As can be seen from the picture, it was a dual two-lane motorway (it is now dual four-lane) and had "soft" shoulders and no central barrier. The most startling thing about the picture is the almost negligible volume of traffic. Today it carries up to 140,000 vehicles per day
It may be argued that the next section of motorway to be opened was the half-mile length of the M4 Chiswick flyover in September 1959. It was never, however, referred to as the M4 at the time it was opened, nor was it built to accepted motorway standards. The overall width, on the structures, was only 59 feet and the "hard shoulders" were never more than 4 feet wide. Nevertheless, it is now junction 1 of the M4, and its place in UK motorway history is assured.
The third, and first major inter-urban, motorway to be opened was the 67 miles (107km) length of the M1, between Crick and Berrygrove. It was opened in November 1959 by the then Minister of Transport, Ernest Marples. This was the first section of the M1 London to Yorkshire motorway and was designed to speed up travel between Birmingham and London. It was the first dual three-lane motorway, but In spite of the lessons learned from the Preston By-pass, suffered from weak "hard shoulders". The M45 (Dunchurch to M1) and the M10 (St Albans By-pass) motorways were constructed at the same time. It was built in only 19 months and included a service station at Watford Gap - the first in the UK.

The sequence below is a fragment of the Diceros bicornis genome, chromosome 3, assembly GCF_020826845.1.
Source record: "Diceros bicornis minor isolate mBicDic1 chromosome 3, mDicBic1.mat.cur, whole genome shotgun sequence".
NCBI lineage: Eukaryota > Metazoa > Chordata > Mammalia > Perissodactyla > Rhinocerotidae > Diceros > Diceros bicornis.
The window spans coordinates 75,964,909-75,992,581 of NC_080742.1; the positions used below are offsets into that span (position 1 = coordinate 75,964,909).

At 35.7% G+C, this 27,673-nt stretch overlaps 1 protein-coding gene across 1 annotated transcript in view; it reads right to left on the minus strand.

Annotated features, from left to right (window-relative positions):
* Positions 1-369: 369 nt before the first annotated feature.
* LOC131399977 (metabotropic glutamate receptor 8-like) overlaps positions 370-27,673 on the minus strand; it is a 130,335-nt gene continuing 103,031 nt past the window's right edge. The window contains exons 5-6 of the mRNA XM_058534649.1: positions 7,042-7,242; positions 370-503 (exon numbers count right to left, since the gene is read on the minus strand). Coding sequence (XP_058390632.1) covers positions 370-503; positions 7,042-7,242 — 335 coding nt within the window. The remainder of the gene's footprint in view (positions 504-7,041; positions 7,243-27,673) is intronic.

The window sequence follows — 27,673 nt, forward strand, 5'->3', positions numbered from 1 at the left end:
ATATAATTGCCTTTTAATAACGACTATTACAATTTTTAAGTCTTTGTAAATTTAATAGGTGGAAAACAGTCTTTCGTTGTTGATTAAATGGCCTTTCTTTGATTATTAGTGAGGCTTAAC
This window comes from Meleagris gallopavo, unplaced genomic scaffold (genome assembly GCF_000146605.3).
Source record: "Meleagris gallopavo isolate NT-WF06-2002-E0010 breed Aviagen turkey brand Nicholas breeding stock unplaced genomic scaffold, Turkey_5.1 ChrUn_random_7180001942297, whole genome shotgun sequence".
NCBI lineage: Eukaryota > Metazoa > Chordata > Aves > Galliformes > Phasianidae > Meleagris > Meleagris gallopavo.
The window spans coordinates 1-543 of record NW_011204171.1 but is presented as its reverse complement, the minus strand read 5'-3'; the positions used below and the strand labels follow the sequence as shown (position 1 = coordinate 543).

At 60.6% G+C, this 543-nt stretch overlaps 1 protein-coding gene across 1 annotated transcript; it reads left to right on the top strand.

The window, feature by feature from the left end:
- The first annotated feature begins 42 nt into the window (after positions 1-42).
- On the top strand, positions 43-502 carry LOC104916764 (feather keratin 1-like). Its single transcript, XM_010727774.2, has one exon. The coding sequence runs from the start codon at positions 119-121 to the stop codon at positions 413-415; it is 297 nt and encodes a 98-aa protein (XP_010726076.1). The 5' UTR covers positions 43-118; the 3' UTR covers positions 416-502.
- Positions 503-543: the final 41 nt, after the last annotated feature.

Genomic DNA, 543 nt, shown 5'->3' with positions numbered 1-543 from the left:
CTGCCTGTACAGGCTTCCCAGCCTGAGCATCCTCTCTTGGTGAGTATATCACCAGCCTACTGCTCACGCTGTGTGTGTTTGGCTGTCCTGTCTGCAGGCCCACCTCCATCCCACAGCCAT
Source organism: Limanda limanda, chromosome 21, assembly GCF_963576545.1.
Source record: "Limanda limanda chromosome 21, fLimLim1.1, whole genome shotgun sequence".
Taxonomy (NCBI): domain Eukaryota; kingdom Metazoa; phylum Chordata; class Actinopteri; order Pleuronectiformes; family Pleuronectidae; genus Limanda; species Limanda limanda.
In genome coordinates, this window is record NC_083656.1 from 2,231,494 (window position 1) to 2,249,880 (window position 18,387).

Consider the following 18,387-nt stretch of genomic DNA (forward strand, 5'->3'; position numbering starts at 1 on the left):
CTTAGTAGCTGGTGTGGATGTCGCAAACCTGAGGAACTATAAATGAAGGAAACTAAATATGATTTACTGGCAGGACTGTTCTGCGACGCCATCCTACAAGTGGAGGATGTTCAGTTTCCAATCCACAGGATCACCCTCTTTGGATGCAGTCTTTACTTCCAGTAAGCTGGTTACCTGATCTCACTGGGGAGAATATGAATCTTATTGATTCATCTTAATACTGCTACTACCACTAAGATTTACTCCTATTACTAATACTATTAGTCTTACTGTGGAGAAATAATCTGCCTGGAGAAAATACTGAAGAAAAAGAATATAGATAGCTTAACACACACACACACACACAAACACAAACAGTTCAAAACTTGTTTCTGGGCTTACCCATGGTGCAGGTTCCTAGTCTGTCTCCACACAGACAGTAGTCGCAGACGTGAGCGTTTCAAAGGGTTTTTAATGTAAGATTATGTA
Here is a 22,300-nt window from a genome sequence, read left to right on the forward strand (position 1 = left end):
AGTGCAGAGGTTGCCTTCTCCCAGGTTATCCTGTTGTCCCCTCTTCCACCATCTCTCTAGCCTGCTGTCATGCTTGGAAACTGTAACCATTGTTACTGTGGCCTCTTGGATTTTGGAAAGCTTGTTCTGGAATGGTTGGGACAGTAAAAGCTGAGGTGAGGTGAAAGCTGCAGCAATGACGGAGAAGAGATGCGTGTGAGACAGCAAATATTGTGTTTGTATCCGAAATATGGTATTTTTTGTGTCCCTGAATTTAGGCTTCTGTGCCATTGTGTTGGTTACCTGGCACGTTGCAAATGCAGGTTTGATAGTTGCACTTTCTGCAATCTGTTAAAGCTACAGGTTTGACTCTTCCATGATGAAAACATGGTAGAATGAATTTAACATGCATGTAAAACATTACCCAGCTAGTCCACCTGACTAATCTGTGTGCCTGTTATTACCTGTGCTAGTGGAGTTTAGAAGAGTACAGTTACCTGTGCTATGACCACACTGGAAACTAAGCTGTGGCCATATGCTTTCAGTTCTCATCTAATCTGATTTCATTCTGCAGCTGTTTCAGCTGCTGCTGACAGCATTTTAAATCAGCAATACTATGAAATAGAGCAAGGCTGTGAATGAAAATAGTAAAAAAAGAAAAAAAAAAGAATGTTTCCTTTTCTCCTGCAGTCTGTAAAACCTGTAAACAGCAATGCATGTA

The next 7 schemes (opened before the end of 1961) were:
|4. M6 Lancaster By-pass||April 1960|
|5. M62 Stretford Eccles By-pass (later M63 and now part of M60)||October 1960|
|6. M50 Ross Spur Motorway||November 1960|
|7. A20(M) Maidstone By-pass West (later part of M20)||December 1960|
|8. M4 Maidenhead By-pass||May 1961|
|9. A1(M) Doncaster By-pass||July 1961|
|10. A20(M) Maidstone By-pass East (later part of M20)||September 1961|
A full chronological listing of the opening dates of all the motorway sections can be found by clicking here.
It is worthy of note that work on the M63 Stretford Eccles By-pass started before even the Preston By-pass. This took the form of advanced earthworks on the southern approach to the Barton High-Level Bridge, utilising slag from a nearby steelworks, which was provided free of charge.